Every year Sara, Beth and Juno meet for a thrill-seeking holiday in various parts of the globe. At the commencement of this film they are whitewater rafting, and Sara has brought along her husband and young daughter Jessica who is 5.
Don’t bother setting up that imdb character page for hubbie Paul and little Jessica just yet…
A tragedy befalls the family, and next year it is agreed that they will meet up again in the United States to explore a caving system with three other similar minded lasses. Sara is obviously still coming back from the depths of depression caused by the untimely incident on last year’s journey, and Beth, Juno and the other women take great pains at incorporating her into everything and making sure everyone feels comfortable and welcome.
The three new Dora the Explorers include sisters Sam and Rebecca, and Juno’s younger ‘X-treme’ protégé Holly, who is cocky, brash, and annoying after the first 40 seconds.
The team are not due to embark until the next morning, so they spend the night drinking and talking, meaning we as the audience get to know most of them quite well. I won’t go into too much detail of who does what, suffice to say there are more passive and more dominating/controlling figures, one woman is often unintelligible (I seriously turned subtitles “on” for one viewing just to see what she actually said a few times)… and Juno is hot.
Unbelievably hot. Even when she gets covered in mud, blood and guts later in the film.
The early going has more about meeting the characters and building the plot, so there are not many opportunities to insert genuine scares, so Neil Marshall does what I normally hate and includes a couple of cheap “BOO” shocks that rely more on a lack of expectation and a loud noise. While my standard response is to cite laziness on behalf of the director here both early scares work extremely well – so I am forced to give Marshall a pass.
After the first bonding night the girls head off to the caving system to get their spelunking on. As they proceed deeper and deeper through the narrow passages and cracks it is evident that this is not a cave designed for fatties, even the experienced cavers are puffing and squirming through the crevices, with only their headlamps to light the way. Claustrophobics *raising hand* need a warning that this section of the film manages to get the heartrate ticking a lot quicker, I for one always am glad when they move through the early stages.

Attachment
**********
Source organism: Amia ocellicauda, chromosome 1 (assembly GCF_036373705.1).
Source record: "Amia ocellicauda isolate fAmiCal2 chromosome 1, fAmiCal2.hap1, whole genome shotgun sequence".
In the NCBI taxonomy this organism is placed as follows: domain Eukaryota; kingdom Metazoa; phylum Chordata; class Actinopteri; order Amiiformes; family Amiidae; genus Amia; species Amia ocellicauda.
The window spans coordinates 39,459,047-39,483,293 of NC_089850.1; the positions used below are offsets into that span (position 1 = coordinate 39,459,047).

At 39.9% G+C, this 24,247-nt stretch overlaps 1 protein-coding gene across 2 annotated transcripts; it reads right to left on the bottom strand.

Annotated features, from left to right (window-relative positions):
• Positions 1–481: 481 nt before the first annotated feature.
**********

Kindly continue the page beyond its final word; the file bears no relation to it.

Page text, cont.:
(I watched the special features on the disc once and discovered that for most caving scenes the same prop length of tunnel was used, it was simply turned and rotated so that it looked different with the various camera angles – all I can say is that it looked effective enough to me.)
A few hours in disaster strikes, a cave-in behind the women means that the planned exit is no longer available. Juno then reluctantly admits that she has lead them to a different system to the one planned, as she felt the original plan was too baby-ish. Unfortunately as the emergency notification and plan was lodged for the wrong system no-one knows where they are even if they recognise they are missing… and with no known exit in this unexplored system the team are running out of both options and patience.
After calm is restored the women move forward deeper into the cave in search of another exit – and the final third of the film starts.
As much of their climbing and caving equipment was lost in the cave-in the women make do with what they have, leading to some particularly hairy climbs and crosses and a few mishaps, some minor, one it’s fair to say more major in outcome. As they progress there is evidence of others passing through the caves – this is deemed a major plus because if others were here then there must be a way out.
You would think…
A great reveal heightens the peril that the women find themselves in, and it is immediately evident that they are indeed not alone. The final half hour is sweaty and blood soaked, as tends to happen in horror films the women split up into ones and twos, some lose composure and others react with unexpected efficiency and determination – not always a good thing mind you.
In among the gore and blood emerges a new wrinkle that altered the fragile dynamic of the group even more, something that was again utilised in the unfairly canned sequel which was really only guilty of mimicking an all time classic.
The acting is great and goes far beyond the usual shrieking and screaming – though there is some here, but totally warranted – the women each have their own personalities and strengths and they remain true to them for the main part, and each of them is far more than merely oblivious fodder.
Neil Marshall started his career well with the cult hit Dog Soldiers, a film that took a ridiculous premise and made it fun, then came The Descent and I immediately signed up as a card carrying fanboy. Doomsday basically sucked, seemingly aiming for style over substance and Centurion once again was a couple of cool scenes let down by the other 90 minutes.
Final Rating – 9.5 / 10. I remain ever hopeful that he has another film of the calibre of The Descent – even if it doesn’t eventuate Neil Marshall has managed one film that will forever remain in my rotation and near the top of multiple personal All Time lists.
(When I initially watched The Descent it had zero press and I really had no idea what I was in for. That would be the ideal set up to truly enjoy this film but I recognise that this is nigh impossible with all the hype (duh look up) and fanboy-ness. That being said this film remains awesome even if you’ve seen it half a dozen times… I think I’m up around 8 and still love it.)